It’s not an accident you’ve picked up this book. In a world full of short form videos like Reels and TikToks, there’s obviously something within you that is looking for a different set of ideas to consider when it comes to relationships. So, where does that leave us? We can grow, we can be in progress, always learning, becoming better, and loving in a way that honors this process in ourselves as well as our romantic partners, whether those relationships last or end.

We can rewrite the narrative from you complete me to you grow me. And we can open to the idea that while life might look different on the other side, we’re more than capable of stepping up to the

plate. The two sides of suffering. I’m in my apartment in Santa Monica, California. I’m miserable. I feel empty in my chest and heavy in my gut.

It’s loneliness sitting on top of shame. I can’t speak much. My throat is raw for no reason. It’s as if I’ve been emotionally dry heaving. There’s a constant lump in my throat that I attempt to relieve through incessant yawning. This must be depression. I have not felt this in my life yet. This is rock bottom for me.

My marriage ended. My lover rejected the idea of even talking to me as a friend. I spent my nights tossing and turning and not sleeping, but watching my feelings spin around like a kaleidoscope behind my eyelids. And every once in a while, an image pops into my head and then dissolves while falling back into a thick fog.

I’m restless and exhausted all at the same time. My subconscious mind wants me to hear something, and it’s not going to be denied. Finally, I spot it. An image of a young boy comes screaming up to my eyelids like a race car, then immediately stops crystal clear. It’s that young kid. The one who wrote that sad story about his mom leaving.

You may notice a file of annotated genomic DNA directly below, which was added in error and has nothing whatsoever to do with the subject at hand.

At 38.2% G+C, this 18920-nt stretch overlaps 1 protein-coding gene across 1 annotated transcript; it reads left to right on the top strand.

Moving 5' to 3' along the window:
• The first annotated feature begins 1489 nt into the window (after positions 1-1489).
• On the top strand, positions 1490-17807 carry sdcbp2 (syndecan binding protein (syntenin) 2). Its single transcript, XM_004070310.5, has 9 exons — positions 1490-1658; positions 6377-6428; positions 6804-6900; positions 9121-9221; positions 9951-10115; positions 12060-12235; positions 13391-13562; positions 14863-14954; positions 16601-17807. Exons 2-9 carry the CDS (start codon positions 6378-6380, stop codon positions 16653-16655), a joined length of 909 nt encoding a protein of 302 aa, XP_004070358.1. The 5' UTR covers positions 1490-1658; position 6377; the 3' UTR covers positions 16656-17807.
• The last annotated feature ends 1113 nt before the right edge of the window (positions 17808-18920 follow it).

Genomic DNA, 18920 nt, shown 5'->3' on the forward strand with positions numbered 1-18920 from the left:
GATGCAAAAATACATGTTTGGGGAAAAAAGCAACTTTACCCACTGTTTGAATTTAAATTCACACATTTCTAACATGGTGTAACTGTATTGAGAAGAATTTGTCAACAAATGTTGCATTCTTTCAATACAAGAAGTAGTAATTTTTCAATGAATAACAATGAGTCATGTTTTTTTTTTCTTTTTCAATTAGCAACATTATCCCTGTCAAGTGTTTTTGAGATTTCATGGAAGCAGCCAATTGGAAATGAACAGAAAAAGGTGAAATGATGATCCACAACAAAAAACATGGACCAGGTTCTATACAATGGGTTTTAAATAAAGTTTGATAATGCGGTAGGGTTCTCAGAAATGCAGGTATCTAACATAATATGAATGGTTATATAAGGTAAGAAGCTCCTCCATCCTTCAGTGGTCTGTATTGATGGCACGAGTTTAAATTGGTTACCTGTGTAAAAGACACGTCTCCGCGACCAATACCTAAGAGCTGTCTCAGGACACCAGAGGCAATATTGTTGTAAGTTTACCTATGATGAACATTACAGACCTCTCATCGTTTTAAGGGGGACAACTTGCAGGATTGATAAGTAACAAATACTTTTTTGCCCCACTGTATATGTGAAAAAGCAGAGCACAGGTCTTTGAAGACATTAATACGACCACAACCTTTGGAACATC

She didn’t, by the way. But by the time she came back later that night, I had already tied several knots of unconscious narratives in my mind. I’m looking at this young version of myself while I’m half asleep and half awake, and I start to understand something. It’s not a logical understanding. It’s a felt sense that I have been missing something.

I look close and there’s a zig zaggy line splitting my younger self’s face in two like a jigsaw puzzle. Then half of my face shifts to my 40 year old current self and the other half goes blank. The message I’m getting? You need to color this side in. No one is going to do it for you. I immediately see it.

Some part of my psyche is giving me a glimpse of the story I told. It is one of the first knots I likely created in my little kid’s brain. I need someone to complete me. I need my mom. I need a woman. I need multiple women. I need emotional support. I need the dopamine cookie of romantic connection. Floods of insights.

And then I wake up. The next day, I’m still depressed and sluggish. But I think that subconscious visit changed something in me. I got this wild idea to go out into Santa Monica and talk to strangers. I do it. Mostly homeless people. But there are so many stories, and all of them are worse than mine. I return that night, and I scribble out an honor code.

Ten commandments of who I will commit to being. First thing on the list? Honest. I will be the most honest person I know. Honesty is kinder than kindness. That phrasing will come later, but that is the sentiment. I began to see how I got myself into this place by writing a multi part story. Part one was, You are tough and you can fight.

Use that to distract yourself from the pain. Part two was, be nice and sweet and do everything to help, especially women. Pay attention to every detail. Don’t let them cry. Do the dishes and support their dreams. Your needs are not important. Now as my 40 year old self, I could see it. I was a liar and a cheater, not because I was an asshole, but because I was too nice.

Even my angry and fighting self was rarely a bully. I was almost always the bully against the bully. And I was almost always playing protector and fighter for women. Man, our subconscious stories are jacked up, aren’t they? Then something amazing happened. A little voice started whispering to me. It said, Jade, some hurt people hurt people.